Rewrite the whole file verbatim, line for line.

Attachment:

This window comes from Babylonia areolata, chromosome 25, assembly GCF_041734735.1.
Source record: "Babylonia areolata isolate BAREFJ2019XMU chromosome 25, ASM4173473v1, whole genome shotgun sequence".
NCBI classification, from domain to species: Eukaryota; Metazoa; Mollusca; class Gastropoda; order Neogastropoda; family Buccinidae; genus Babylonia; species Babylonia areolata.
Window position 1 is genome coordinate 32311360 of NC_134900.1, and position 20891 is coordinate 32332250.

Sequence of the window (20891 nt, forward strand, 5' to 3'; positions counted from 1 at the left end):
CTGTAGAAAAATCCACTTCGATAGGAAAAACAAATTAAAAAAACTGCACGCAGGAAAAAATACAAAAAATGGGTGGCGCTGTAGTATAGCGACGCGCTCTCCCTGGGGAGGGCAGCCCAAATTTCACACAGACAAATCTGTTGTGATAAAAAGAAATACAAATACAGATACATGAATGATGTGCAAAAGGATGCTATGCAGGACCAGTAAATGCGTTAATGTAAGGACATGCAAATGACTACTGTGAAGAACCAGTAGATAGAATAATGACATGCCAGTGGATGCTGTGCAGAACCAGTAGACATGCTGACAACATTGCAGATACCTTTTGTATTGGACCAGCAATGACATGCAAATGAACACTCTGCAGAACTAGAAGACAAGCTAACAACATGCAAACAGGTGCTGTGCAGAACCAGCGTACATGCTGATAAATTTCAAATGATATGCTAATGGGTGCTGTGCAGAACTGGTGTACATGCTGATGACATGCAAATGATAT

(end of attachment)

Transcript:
This window comes from Babylonia areolata, chromosome 25, assembly GCF_041734735.1.
Source record: "Babylonia areolata isolate BAREFJ2019XMU chromosome 25, ASM4173473v1, whole genome shotgun sequence".
NCBI classification, from domain to species: Eukaryota; Metazoa; Mollusca; class Gastropoda; order Neogastropoda; family Buccinidae; genus Babylonia; species Babylonia areolata.
Window position 1 is genome coordinate 32311360 of NC_134900.1, and position 20891 is coordinate 32332250.

Sequence of the window (20891 nt, forward strand, 5' to 3'; positions counted from 1 at the left end):
CTGTAGAAAAATCCACTTCGATAGGAAAAACAAATTAAAAAAACTGCACGCAGGAAAAAATACAAAAAATGGGTGGCGCTGTAGTATAGCGACGCGCTCTCCCTGGGGAGGGCAGCCCAAATTTCACACAGACAAATCTGTTGTGATAAAAAGAAATACAAATACAGATACATGAATGATGTGCAAAAGGATGCTATGCAGGACCAGTAAATGCGTTAATGTAAGGACATGCAAATGACTACTGTGAAGAACCAGTAGATAGAATAATGACATGCCAGTGGATGCTGTGCAGAACCAGTAGACATGCTGACAACATTGCAGATACCTTTTGTATTGGACCAGCAATGACATGCAAATGAACACTCTGCAGAACTAGAAGACAAGCTAACAACATGCAAACAGGTGCTGTGCAGAACCAGCGTACATGCTGATAAATTTCAAATGATATGCTAATGGGTGCTGTGCAGAACTGGTGTACATGCTGATGACATGCAAATGATAT